Like Apple, Nokia wants their early N8 prototype back too

Like Apple, Nokia wants their early N8 prototype back too

Summary: A lost iPhone was stolen a couple weeks ago and now it seems someone took an N8 prototype who was not supposed to have it and slammed it for the early software build it was running. Nokia wants their device back, but may not have the US police at their disposal.


I wrote about the new Nokia N8 announcement this morning and have to honestly say I am more excited about this device than the new iPhone. I mentioned this review of a prototype (Google translated link) that was previewed a few days ago and for some reason is being used by a bunch of US press and bloggers as truth that the N8 will suck. Folks, this is an early prototype and as we all know Nokia does major work on the software prior to, and even after, release of the product so you cannot judge a device coming out in several months running software at this time and please do not prejudge the N8 too early. Granted, it may end up disappointing many people, but it isn't fair to burn a device running early software. Similar to the stolen iPhone episode, Nokia posted that they want their prototype back too please.

In the past, Nokia has released devices too early before the software was ready and this wasn't made more apparent than with the Nokia N97 last year. The hardware was good, but the software was limited and it wasn't until a few months later that a good software build was released. It sounds like Nokia is not going to make that mistake this year with the N8 and is thoroughly testing it out to make sure users get a solid experience.

Topics: Software, Apple, CXO, Nokia, IT Employment

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  • "stolen" iPhone?

    Why do people keep using the word "stolen"? As far
    as everything I have seen, the phone was lost--and
    attempted to be returned, as well, before Gizmodo
    obtained, reviewed and finally returned the phone
    to apple. I don't see where "stolen" comes into
    that at all.
    • Attempted to be returned, I don't think so

      According to the facts as Gizmodo laid them out there was not really an attempt to return the iPhone. They had the Facebook info and other info on the guy who lost it, yet they did not contact him through Facebook to give it back. Most people would have given it to the bartender or bar owner since people who lose things usually go back to the place where they lost it to find it. I doubt you can call what the "finder" did any kind of reasonable attempt to return the iPhone and thus it was stolen.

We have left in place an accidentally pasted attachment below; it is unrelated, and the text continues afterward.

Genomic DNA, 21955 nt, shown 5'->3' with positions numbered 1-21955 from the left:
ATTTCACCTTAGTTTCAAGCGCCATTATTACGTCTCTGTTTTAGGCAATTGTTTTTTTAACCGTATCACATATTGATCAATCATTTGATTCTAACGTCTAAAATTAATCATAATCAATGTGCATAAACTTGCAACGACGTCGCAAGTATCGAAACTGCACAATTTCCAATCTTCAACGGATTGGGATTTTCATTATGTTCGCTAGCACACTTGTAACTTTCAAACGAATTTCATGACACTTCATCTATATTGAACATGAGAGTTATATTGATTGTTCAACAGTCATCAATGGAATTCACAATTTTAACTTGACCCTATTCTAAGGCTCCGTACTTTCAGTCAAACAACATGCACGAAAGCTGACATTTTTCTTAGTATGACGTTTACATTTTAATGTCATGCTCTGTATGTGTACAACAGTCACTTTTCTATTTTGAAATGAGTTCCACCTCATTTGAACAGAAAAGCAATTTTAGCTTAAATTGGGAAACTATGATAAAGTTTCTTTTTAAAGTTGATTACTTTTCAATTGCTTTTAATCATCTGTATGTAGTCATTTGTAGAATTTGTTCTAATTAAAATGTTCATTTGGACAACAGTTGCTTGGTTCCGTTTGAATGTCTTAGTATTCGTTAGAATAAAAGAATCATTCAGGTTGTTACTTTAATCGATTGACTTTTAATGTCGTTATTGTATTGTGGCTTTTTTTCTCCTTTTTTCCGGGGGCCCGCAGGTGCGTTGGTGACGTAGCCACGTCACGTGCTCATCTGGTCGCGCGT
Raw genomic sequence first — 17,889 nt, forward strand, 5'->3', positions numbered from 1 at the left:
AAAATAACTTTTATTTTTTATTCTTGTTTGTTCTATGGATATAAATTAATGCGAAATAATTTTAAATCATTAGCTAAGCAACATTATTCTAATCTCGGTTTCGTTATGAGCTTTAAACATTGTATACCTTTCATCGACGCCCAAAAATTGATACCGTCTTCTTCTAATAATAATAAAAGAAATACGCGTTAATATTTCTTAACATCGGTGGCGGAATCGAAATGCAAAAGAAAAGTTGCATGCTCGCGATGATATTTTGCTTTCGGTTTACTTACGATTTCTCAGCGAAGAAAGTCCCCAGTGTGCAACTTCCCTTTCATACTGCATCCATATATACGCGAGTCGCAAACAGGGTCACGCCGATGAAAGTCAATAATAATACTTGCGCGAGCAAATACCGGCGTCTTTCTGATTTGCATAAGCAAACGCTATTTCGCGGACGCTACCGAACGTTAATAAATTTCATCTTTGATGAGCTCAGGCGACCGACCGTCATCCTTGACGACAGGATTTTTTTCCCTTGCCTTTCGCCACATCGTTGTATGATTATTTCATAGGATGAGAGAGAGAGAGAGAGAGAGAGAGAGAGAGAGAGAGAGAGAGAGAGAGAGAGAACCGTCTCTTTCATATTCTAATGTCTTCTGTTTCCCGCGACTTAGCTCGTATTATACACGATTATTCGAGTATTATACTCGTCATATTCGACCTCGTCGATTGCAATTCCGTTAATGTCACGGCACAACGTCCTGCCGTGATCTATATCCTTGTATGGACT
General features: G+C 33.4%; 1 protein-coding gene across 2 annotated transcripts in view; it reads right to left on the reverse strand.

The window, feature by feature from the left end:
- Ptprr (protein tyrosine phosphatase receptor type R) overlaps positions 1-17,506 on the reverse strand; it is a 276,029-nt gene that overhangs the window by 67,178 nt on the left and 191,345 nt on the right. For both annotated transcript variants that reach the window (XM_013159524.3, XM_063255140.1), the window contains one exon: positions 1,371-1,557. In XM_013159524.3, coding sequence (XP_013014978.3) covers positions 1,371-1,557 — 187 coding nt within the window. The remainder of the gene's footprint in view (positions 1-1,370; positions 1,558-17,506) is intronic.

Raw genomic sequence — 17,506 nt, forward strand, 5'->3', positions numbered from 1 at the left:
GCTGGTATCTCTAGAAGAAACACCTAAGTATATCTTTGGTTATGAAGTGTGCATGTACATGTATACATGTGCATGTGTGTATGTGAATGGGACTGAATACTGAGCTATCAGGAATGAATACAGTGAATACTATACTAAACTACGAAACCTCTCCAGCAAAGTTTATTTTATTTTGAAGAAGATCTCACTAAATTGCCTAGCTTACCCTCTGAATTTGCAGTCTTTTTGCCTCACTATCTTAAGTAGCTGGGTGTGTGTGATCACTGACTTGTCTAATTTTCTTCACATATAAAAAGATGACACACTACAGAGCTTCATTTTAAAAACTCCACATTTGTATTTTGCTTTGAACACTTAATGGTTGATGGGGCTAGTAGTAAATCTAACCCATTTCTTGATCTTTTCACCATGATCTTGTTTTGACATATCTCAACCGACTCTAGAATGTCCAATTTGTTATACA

palmsolo (aka Matthew Miller)
      • not what giz reported.

        They reported that the guy who found the phone
        in the bar actually called apple and was
        rebuffed, as apple did not believe that he had
        a prototype iphone. they also report that the
        phone was wiped overnight giving the finder no
        way to get any other contact information from

        after giz obtained it they telephoned the guy
        who lost it and spoke to him about giving it
        back, and did return it after getting the
        written confirmation from apple that it did
        indeed belong to them.

        nothing about this seems improper to me,
        assuming it is true.
        • "after giz obtained it they telephoned the guy..."

          Wait, I thought the contact information was wiped.

          Sorry, lots of holes in this story.

          Anyway, by California law, even if you find something, you can't just turn
          around and sell it as if it were yours. Once you do that, it becomes theft.
          Even worse, there is a civil law in California regarding trade secrets.
          Gizmodo has openly put a bounty on Apple prototypes, none of which
          could be obtained legally. They have clearly stated that they are willing
          to buy stolen property, and, in this case, it seems they did.
          • apparently

            the guy who found it saw someone's name on the
            facebook app before it was wiped, and giz had the
            resources to track him down.

            as far as California law goes, I wonder how it
            affects this issue that Apple reps told the finder
            that this was not their phone, was a fake chinese
            knock off, and good day? They literally disowned
            the phone at that point.
      • The bar tender? Get real.

        A drunk guy looked briefly at a Facebook page and then left. In the
        morning, the phone was bricked and he could not get in to the phone.

        As for giving it to the bar tender? Get real. Having known several and
        listening to their stories, what idiot would even think of doing that? I am
        sorry, turning it into the bar tender would show serious brain damage. I
        have found, for the most part, bar tenders are very profit motivated and
        will take advantage of situations in a heartbeat.

        The bar's owner. That might be a much better idea (or even calling the
        bar back).